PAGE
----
Tax Deductions You Get When Buying a New House

Tax Deductions You Get When Buying a New House

We’re loving these money-saving new homeowner tax breaks

Amidst all the hustle and bustle of choosing, buying, and closing on a house, we’re going to bet you forgot all about the pot of gold waiting at the end of the rainbow. Or rather, the tax breaks that could be waiting for you once tax season rolls around.

Here’s a cheat sheet of the biggest tax deductions many taxpayers can take advantage of after buying a new house:

1. Mortgage interest payments. This one’s a biggie, which is why we’re keeping it at the top of the list. As confirmed by TurboTax for the most recent tax year, buying a house is a big investment, but the tax deductions on the purchase may be large enough to lower your tax bill “substantially.” Interest payments on a residential mortgage (as well as mortgage interest on a second home) may be fully deductible, in most cases.

2. Loan points. Another major new homeowner deductible may include settlement charges for loan points. One point is equivalent to 1 percent of your loan and counts as paying interest upfront. If you paid these points, along with a loan origination fee, you can deduct them in your taxes for the year of purchase. Paying these fees will also help you get a better rate.

3. Moving expenses. Moving to a new home because of a job transfer or change may qualify you for a moving expense deduction, in most cases. To get the break, the distance between your old home and new job must be at least 50 miles more than the distance between your old home and your old job. If you qualify as a homeowner (or renter), you’ll get to deduct the cost of moving your belongings and the expense of moving you and your family, including lodging but not meals.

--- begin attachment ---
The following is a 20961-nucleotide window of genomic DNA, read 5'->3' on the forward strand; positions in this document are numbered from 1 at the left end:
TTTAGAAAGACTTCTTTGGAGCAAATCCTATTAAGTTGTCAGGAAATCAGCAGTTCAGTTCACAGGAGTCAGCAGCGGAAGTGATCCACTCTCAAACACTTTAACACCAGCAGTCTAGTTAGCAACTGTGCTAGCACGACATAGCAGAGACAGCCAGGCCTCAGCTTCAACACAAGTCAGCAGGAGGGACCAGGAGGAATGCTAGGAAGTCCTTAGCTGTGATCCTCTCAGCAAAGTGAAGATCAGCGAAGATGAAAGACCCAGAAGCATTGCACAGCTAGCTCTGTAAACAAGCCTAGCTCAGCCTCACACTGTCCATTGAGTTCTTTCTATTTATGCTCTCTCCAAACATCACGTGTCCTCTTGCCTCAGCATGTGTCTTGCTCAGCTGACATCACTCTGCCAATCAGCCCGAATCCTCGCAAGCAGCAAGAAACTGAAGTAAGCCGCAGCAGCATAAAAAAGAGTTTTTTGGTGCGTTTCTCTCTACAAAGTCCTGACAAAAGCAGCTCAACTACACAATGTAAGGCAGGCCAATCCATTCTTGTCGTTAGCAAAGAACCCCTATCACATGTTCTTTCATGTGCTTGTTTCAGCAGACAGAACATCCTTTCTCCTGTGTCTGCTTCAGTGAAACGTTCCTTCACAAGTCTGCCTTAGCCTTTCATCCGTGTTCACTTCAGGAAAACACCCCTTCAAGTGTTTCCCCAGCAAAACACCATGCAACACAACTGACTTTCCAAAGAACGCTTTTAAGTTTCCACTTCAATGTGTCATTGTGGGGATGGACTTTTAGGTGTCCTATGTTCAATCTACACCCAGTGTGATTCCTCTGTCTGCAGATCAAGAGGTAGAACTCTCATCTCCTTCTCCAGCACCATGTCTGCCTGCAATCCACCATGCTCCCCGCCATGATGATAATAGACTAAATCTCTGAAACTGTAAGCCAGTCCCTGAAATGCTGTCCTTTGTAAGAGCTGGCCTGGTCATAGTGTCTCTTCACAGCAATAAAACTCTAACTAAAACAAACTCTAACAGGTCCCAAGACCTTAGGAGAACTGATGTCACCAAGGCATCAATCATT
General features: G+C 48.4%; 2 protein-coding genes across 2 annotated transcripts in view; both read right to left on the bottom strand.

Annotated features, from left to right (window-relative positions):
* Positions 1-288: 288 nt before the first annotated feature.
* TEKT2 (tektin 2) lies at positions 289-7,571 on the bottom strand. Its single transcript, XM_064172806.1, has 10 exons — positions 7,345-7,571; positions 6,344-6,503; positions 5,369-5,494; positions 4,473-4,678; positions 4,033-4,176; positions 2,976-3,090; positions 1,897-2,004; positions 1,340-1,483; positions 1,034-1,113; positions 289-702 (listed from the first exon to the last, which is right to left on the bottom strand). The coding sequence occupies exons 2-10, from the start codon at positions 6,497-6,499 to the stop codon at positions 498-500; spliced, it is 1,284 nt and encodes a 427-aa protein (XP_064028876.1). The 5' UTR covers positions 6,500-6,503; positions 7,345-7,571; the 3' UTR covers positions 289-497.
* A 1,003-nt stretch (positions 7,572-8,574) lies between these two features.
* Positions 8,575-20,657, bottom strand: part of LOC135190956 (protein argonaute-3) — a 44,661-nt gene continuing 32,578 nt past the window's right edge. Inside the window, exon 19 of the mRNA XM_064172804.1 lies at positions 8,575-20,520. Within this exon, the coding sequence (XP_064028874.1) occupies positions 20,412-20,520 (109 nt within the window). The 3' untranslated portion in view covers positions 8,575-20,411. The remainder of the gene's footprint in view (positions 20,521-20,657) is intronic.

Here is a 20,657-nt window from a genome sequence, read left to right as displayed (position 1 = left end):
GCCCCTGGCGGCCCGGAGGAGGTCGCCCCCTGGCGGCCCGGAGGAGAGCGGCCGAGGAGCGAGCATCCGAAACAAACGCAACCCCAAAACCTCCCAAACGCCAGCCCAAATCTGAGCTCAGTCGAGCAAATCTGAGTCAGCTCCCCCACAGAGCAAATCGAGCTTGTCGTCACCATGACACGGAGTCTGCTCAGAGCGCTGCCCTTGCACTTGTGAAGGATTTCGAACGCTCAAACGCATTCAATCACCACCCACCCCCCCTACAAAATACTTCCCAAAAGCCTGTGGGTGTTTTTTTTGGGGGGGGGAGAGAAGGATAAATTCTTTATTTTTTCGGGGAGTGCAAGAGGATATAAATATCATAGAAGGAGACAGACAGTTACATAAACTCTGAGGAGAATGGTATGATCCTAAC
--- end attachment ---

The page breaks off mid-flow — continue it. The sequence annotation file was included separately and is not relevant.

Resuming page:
4. Home office. If you bought a bigger home for just this reason — to have some extra work space to keep records, schedule appointments, or conduct business — you’re in luck. You could qualify for a deduction on some common household expenses, including utilities, repairs, cleaning, insurance, and depreciation, based on the square footage of your home office. This break often counts even if you do most of your work at another office location.

5. Gains. Selling one home and buying another means you might be able to protect the profits on the sale of your home, as long as it was used as a principal residence for any two of the last five years. You may be able to protect up to $500,000 in tax-free profit when filing federal taxes jointly or $250,000 when filing single. This added bonus of tax-sheltering the profits on the sale of your home may be available to you once every two years.

6. Home equity loans. If you’ve borrowed against the value of your home, including a second mortgage or equity credit line, there could be a tax break for that too. Based on the most recent IRS tax code, interest may be fully deductible on a home equity loan up to $100,000, no matter what you’re using the money for. The fine print is that, when added to any other debt secured by the residence, your home equity loan must not exceed 125 percent of the fair market value of your house.

7. Debt payoff. Speaking of a home equity loan, did you know that credit card and car loan interest generally isn’t tax-deductible? Most homeowners can get a bigger tax break by using a home equity loan to pay off this personal debt — and then deducting the interest.

*Please check in with your tax advisor to confirm if you qualify for any of these tax deductions.